variation effects, with a nice bass solo that will be great to listen live, sooner
or later. The seventh track, Happy And The Fall, goes back to more Methenian
entries and builds on a false "simplicity", while being very articulate especially
in the central beautifully played piano part: you get the feeling that this track
may offer much room for solos and improvisation when played live.
Back to sotto-voce on the penultimate piece, Jules And Jim 's Last Voyage,
with a taste of J. S. Bach at the start of the composition; an almost classical
music piece that introduces meditatively the last and very radiant song of the album,
the [most] beautiful At The End of Eternity: incomparable drums, not only
for invention and performance, but for the incredible variety of ideas it seems
to offer to the other instruments, that nest into it like fingers in a glove until
they quiet down for the superlative long central solo. You can never really listen
to it only once: you have to set it on repeat, like a entranced little girl
that wants her grandmother to tell her the same old tale a thousand times, to finish
up her soup.
And Esbjörn, from the Great Prairies, listens to all this beauty with something
more than just a smile.
In Thread Of Life you appeared on its cover like an ancient
bronze statue of a losing Homeric warrior, stranded ashore and defenseless, with
his shield unable to protect him. A naked man with a tired desire for Faith. Even
though you are still Searching for Jupiter, it seems you have gone a long way. Can
music heal by being resilient to pain?
I'm not sure if music in itself is resilient to pain but it can certainly
ease the pain. It seems that the sense to react to music is one of the last things
that leaves a human being according to several scientific researches. For me music
is a way to both find a way forward and coming to terms with the past, at least
to a certain extent.
One of the aspects that strikes me most with this album
is its variation: each song stands alone for inspiration, composition, arrangement,
melody, harmony, and even genre. Is it something you consciously wanted to obtain,
or is your creativity simply this broad?
This is the way my music comes out. We are all the sum of our experiences, either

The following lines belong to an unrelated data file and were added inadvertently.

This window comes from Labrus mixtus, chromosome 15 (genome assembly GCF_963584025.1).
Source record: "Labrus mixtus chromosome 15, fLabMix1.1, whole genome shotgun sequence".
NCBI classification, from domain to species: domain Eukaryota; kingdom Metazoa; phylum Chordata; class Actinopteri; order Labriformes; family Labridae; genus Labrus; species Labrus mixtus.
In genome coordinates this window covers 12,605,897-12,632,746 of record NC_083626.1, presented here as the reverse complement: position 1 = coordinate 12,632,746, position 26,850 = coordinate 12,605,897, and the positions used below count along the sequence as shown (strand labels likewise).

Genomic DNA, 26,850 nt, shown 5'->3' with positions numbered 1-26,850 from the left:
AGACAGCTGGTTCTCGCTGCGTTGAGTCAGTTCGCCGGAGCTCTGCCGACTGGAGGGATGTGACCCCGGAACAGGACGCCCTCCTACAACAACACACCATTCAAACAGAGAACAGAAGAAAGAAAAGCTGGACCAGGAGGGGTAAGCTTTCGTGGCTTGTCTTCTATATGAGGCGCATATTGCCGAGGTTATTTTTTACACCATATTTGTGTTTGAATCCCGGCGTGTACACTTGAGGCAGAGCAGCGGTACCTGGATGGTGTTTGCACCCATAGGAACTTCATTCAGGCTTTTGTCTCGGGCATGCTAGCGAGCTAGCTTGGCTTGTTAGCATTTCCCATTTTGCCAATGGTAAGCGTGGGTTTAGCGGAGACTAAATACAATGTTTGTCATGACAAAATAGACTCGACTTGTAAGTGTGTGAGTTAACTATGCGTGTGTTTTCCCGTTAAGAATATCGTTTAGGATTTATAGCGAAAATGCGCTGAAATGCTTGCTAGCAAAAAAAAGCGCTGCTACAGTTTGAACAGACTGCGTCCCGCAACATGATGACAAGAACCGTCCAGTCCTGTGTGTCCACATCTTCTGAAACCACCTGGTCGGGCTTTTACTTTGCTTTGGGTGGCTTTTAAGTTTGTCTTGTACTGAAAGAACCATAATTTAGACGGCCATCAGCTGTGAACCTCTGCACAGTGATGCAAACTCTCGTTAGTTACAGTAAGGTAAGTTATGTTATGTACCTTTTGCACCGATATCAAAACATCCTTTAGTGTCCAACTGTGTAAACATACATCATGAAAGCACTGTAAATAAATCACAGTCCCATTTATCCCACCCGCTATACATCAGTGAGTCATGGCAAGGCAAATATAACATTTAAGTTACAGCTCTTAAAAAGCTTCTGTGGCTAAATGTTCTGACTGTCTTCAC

it's music, food, sports, or just life itself. I compose very intuitively so my
music is very much me. It just reflects different sides of me.
To what extent do you like to collaborate with your partners?
Do you involve your musicians in some parts of the composing or is it your product
to 100%? Did you take part in the audio mixing?
Still, I'm very much in charge. I have strong ideas about how I want it but it's
very important to leave space for your fellow musicians to express their personalities.
It's in the friction between yourself and the person you meet where the music happens…Yes,
I'm very much involved in the mixing and mastering. When you are the producer you
need to be there the whole way. At least is it how I feel. But of course you need
great people around you that can help you realize your ideas. I'm very thankful
to both Janne Hansson, the recording engineer and owner of Atlantis, the studio
where we recorded the album, and Åke Linton who was mixing this album. And of course
In an interview you said you occasionally think of what
you would do if you would stop being a musician. My [scared] curiosity is: what
would make you stop?
I don't know… if I stop getting ideas, if I feel that it's not fun anymore, or more
correct, if my body stops feeling the need of playing or composing, then I stop.
You are currently travelling around Europe with a very
successful tour that is bringing you to the UK, Germany, Austria and elsewhere,
but not Italy so far. Is there any chance you will be playing here as well?
We had a few preliminary dates in Italy but finally it didn't happen which was very
sad ´cause I love Italy and have played there quite a lot with both e.s.t. and
I really hope that we'll have some concerts in Italy in as not too distant future.
Insert an opinion
© 2000 - 2023 All the material published on Jazzitalia is exclusively owned by the author. Moreover it is protected by International Copyright, so it is forbidden any use of it which isn't authorised by the rights' owner.
This page has 1.391 hits
Publishing Date: 19/01/2014